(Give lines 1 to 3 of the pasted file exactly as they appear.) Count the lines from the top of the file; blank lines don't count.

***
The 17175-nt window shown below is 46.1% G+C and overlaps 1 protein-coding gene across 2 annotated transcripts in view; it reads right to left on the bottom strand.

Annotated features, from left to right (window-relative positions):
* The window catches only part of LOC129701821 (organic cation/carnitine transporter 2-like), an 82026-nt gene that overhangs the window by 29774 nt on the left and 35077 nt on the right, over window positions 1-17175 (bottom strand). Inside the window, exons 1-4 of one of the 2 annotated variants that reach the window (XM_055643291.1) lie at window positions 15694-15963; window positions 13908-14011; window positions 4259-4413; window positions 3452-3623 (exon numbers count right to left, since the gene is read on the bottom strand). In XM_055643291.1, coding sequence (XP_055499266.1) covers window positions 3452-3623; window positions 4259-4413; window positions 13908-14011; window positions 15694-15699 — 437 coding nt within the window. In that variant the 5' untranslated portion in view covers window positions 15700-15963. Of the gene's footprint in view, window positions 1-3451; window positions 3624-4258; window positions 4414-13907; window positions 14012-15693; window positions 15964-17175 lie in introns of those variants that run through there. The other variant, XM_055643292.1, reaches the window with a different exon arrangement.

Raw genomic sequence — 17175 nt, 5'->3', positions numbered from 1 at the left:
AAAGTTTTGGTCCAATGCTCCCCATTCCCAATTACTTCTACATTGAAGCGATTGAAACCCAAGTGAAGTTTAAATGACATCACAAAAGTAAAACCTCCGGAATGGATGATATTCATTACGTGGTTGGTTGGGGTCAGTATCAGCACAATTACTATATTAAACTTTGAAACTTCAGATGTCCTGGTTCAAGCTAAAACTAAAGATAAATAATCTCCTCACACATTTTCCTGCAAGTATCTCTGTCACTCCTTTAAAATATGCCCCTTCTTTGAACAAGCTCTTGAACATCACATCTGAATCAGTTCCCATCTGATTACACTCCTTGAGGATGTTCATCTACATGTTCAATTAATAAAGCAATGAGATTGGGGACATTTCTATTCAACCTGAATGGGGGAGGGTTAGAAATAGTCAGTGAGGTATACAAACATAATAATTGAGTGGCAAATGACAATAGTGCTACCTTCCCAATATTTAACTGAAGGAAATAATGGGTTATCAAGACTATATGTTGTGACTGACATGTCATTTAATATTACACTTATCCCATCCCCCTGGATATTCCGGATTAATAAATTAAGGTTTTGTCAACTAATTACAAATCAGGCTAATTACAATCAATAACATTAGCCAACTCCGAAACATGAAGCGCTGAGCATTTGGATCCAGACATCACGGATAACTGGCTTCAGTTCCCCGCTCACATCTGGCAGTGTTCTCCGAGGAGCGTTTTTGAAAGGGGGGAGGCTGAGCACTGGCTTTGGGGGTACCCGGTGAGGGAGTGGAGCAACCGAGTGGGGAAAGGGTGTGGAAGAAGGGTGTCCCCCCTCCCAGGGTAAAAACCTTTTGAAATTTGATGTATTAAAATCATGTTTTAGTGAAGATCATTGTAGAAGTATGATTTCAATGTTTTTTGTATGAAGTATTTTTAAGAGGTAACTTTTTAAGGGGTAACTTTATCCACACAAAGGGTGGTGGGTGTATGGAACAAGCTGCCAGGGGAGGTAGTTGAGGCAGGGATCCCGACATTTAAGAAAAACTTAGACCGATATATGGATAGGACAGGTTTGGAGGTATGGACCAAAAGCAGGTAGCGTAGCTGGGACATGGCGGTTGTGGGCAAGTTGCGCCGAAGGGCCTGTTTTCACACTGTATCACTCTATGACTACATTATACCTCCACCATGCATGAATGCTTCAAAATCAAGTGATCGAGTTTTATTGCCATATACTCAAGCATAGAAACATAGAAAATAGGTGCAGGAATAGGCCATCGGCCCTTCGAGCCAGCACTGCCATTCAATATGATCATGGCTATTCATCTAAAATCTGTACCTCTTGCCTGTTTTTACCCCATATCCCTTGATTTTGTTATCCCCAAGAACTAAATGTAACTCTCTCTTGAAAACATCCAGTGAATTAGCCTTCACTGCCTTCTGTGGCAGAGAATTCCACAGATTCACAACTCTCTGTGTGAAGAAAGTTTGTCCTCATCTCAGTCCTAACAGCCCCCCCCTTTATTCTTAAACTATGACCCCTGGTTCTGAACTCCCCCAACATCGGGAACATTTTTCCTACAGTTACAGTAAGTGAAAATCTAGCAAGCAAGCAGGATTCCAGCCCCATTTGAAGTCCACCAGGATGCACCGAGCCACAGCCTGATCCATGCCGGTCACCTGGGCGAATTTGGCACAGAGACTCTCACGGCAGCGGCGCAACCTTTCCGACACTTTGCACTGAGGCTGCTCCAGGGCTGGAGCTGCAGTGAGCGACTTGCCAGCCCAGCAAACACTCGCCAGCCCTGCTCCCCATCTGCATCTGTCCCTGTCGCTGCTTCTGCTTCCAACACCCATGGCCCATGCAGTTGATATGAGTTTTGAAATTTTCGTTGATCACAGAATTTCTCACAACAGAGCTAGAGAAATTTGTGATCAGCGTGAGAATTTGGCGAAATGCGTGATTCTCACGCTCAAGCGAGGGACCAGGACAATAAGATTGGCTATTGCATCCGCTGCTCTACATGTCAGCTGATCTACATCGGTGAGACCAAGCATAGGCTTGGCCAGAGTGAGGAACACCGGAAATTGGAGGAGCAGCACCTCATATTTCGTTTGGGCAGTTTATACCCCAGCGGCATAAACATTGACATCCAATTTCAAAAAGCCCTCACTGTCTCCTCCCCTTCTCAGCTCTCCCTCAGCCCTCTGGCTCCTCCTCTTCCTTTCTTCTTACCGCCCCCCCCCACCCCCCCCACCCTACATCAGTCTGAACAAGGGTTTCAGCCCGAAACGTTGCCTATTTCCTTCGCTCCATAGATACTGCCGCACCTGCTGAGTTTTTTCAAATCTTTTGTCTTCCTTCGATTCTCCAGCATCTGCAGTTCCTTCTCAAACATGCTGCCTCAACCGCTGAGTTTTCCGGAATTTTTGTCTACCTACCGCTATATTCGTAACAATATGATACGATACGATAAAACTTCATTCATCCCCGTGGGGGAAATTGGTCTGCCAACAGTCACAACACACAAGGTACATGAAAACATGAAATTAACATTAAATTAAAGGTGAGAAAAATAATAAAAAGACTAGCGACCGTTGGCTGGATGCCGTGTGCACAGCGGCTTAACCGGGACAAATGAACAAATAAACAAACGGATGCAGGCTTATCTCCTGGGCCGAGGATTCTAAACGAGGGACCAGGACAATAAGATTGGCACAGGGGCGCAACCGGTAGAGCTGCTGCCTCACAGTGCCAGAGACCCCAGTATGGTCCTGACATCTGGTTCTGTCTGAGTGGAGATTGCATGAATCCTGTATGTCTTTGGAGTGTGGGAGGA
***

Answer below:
The 17175-nt window shown below is 46.1% G+C and overlaps 1 protein-coding gene across 2 annotated transcripts in view; it reads right to left on the bottom strand.

Annotated features, from left to right (window-relative positions):
* The window catches only part of LOC129701821 (organic cation/carnitine transporter 2-like), an 82026-nt gene that overhangs the window by 29774 nt on the left and 35077 nt on the right, over window positions 1-17175 (bottom strand). Inside the window, exons 1-4 of one of the 2 annotated variants that reach the window (XM_055643291.1) lie at window positions 15694-15963; window positions 13908-14011; window positions 4259-4413; window positions 3452-3623 (exon numbers count right to left, since the gene is read on the bottom strand). In XM_055643291.1, coding sequence (XP_055499266.1) covers window positions 3452-3623; window positions 4259-4413; window positions 13908-14011; window positions 15694-15699 — 437 coding nt within the window. In that variant the 5' untranslated portion in view covers window positions 15700-15963. Of the gene's footprint in view, window positions 1-3451; window positions 3624-4258; window positions 4414-13907; window positions 14012-15693; window positions 15964-17175 lie in introns of those variants that run through there. The other variant, XM_055643292.1, reaches the window with a different exon arrangement.